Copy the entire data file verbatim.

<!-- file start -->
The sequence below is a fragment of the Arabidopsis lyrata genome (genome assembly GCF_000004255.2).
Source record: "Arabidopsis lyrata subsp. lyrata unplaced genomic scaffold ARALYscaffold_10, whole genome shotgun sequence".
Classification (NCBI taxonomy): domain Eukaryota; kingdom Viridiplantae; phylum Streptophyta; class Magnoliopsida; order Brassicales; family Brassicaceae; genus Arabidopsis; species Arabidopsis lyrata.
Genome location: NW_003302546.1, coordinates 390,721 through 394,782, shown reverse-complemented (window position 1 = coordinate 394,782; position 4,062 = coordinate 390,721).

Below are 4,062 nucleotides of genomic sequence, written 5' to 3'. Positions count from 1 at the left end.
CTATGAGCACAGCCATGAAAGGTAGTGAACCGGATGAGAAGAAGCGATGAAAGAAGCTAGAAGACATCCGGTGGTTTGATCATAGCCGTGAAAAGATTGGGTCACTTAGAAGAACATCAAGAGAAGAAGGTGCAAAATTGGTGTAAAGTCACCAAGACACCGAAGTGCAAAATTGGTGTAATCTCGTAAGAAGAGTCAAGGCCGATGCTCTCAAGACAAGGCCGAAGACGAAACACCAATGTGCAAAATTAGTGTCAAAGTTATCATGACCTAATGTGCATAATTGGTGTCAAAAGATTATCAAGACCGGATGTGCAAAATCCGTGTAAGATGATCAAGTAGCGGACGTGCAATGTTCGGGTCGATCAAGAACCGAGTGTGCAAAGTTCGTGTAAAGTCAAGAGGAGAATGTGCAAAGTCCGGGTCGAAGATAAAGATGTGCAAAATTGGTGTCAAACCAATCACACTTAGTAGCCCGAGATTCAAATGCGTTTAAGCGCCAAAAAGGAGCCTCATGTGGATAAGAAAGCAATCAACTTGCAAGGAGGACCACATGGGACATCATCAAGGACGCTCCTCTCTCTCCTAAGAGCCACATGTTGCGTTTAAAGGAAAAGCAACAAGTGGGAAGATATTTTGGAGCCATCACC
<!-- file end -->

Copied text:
The sequence below is a fragment of the Arabidopsis lyrata genome (genome assembly GCF_000004255.2).
Source record: "Arabidopsis lyrata subsp. lyrata unplaced genomic scaffold ARALYscaffold_10, whole genome shotgun sequence".
Classification (NCBI taxonomy): domain Eukaryota; kingdom Viridiplantae; phylum Streptophyta; class Magnoliopsida; order Brassicales; family Brassicaceae; genus Arabidopsis; species Arabidopsis lyrata.
Genome location: NW_003302546.1, coordinates 390,721 through 394,782, shown reverse-complemented (window position 1 = coordinate 394,782; position 4,062 = coordinate 390,721).

Below are 4,062 nucleotides of genomic sequence, written 5' to 3'. Positions count from 1 at the left end.
CTATGAGCACAGCCATGAAAGGTAGTGAACCGGATGAGAAGAAGCGATGAAAGAAGCTAGAAGACATCCGGTGGTTTGATCATAGCCGTGAAAAGATTGGGTCACTTAGAAGAACATCAAGAGAAGAAGGTGCAAAATTGGTGTAAAGTCACCAAGACACCGAAGTGCAAAATTGGTGTAATCTCGTAAGAAGAGTCAAGGCCGATGCTCTCAAGACAAGGCCGAAGACGAAACACCAATGTGCAAAATTAGTGTCAAAGTTATCATGACCTAATGTGCATAATTGGTGTCAAAAGATTATCAAGACCGGATGTGCAAAATCCGTGTAAGATGATCAAGTAGCGGACGTGCAATGTTCGGGTCGATCAAGAACCGAGTGTGCAAAGTTCGTGTAAAGTCAAGAGGAGAATGTGCAAAGTCCGGGTCGAAGATAAAGATGTGCAAAATTGGTGTCAAACCAATCACACTTAGTAGCCCGAGATTCAAATGCGTTTAAGCGCCAAAAAGGAGCCTCATGTGGATAAGAAAGCAATCAACTTGCAAGGAGGACCACATGGGACATCATCAAGGACGCTCCTCTCTCTCCTAAGAGCCACATGTTGCGTTTAAAGGAAAAGCAACAAGTGGGAAGATATTTTGGAGCCATCACC